Working smart is not enough either. I know plenty of professionals who are concerned that, despite their good jobs and incomes, they too will never be able to afford a Somerville home and will eventually be priced out.

Some people posting comments suggested that gentrification wouldn’t be going on if ‘Villens weren’t eager to sell out and make a killing. That’s certainly true in some cases. But in others, folks on fixed incomes can’t afford the rising property taxes and cost of living.

Citizenship brings obligations as well as rights. Two themes that intertwine throughout our nation’s political and cultural history are a celebration of rugged individualism and a yearning for the community that untrammeled individualism makes impossible.

By “individualism” I don’t mean individuality. Groups that enjoy strong community can tolerate a much higher level of individuality in their members than groups that don’t. Instead, I mean the notion that we live only to fulfill our individual ambitions and that freedom equals the absence of interference or obligation.

In my last column I suggested that those of us who can still afford to live in Somerville at a time when many who grew up here can’t, enjoy some measure of privilege, and with privilege comes responsibility. I asked them to assume certain responsibilities, making clear that I was, “speaking only for myself.”

This infuriated some. They seem deeply offended by the thought that they should ask not what their community can do for them, but what they can do for their community. One wrote that “integrating” yourself in the community is fine if that’s your thing, but if not, “just live your life as you choose.”

One of many objections that I have to this attitude is what public goods economists call the “free rider problem.” Newcomers are often drawn to Somerville because of its authenticity, strong community, arts, amenities, and other special qualities. What created those assets was more than citizens just obeying the law and paying their taxes. People invested themselves in making a special place. The free riders who benefit from that special place without contributing to it degrade it and, over time, discourage others. I make no apologies for what is a social fact across societies and historical moments.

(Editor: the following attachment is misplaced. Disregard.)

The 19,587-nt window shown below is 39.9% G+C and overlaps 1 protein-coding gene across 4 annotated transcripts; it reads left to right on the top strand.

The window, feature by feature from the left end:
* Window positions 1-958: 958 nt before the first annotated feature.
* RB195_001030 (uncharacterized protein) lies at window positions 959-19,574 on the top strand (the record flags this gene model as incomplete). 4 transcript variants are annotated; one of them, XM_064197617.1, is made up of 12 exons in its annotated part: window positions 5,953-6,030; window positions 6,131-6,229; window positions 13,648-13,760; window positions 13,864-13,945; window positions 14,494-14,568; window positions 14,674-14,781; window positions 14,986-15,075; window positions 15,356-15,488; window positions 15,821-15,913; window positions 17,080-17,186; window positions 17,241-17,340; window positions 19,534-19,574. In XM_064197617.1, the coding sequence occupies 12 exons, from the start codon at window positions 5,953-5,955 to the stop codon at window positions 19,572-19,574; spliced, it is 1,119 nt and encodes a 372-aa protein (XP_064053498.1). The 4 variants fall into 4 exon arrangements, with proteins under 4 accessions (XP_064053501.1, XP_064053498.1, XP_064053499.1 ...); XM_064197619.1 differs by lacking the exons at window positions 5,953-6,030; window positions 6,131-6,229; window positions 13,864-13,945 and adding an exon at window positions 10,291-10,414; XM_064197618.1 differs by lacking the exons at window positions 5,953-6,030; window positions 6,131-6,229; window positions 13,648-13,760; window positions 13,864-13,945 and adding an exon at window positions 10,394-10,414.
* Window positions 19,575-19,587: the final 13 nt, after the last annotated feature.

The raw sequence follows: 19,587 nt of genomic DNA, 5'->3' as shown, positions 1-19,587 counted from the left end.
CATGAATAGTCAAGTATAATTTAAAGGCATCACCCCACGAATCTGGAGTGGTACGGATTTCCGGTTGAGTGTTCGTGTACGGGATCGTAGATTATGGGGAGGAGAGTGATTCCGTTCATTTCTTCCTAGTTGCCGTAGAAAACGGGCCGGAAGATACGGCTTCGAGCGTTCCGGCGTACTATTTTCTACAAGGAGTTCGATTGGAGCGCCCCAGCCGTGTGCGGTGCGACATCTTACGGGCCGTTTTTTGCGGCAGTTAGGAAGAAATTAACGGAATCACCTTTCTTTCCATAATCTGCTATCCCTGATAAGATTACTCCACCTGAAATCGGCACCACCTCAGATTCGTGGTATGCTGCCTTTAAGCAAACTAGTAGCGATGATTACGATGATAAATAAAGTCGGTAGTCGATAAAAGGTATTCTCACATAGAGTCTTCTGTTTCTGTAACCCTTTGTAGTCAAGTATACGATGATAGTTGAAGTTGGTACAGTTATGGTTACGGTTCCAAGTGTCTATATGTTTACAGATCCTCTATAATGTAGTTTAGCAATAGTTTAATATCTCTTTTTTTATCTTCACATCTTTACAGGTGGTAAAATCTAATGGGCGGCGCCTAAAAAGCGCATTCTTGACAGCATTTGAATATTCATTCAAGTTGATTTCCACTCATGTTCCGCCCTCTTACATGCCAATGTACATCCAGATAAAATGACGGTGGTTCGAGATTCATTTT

Buying authenticity kills it in the long run. I chose to address my last column to hipsters for specific reasons. The holy grail of hipster subculture is “authenticity.” Hipsters are drawn to artisanal crafts, locally grown food, indie bands and films, and authentic communities. Their means of acquiring this authenticity is to make it a commodity—to buy the authentic crafts, food, recordings and occupancy. Status comes from doing so before anyone else does.

In community, the commodities you choose aren’t a proxy for your identity because people know your virtues, your faults, and appreciate you for the whole of who you are. But as affluent consumers increasingly outbid each other to live in the authentic community, the neighbors, workers, artists, and artisans who created the authenticity are forced out, taking the authenticity with them. This is not a new phenomenon. When it happens, the locale is no longer hip, and the dedicated hipsters move on or are themselves priced out.

Gentrification doesn’t just happen. A number of commenters dismissed ‘Villens grief. One wrote, “This is just a case of a salty long-time resident not being able to grasp the fact that things change. Get a clue….” Another wrote, “Life isn’t fair. Get used to it.”

No, life isn’t fair. But the freedom, opportunity and justice that we enjoy were created by people who worked to expand the domain of fairness—by the freedom riders, not the free riders.

We don’t have to be passive consumers who select among a multiple choice of proffered commodities. Whether we are old Somerville, immigrant, or newcomer, we can be producers—of strong and interweaving relationships, livable neighborhoods, effective schools, just policies and community. Participation is the price of admission.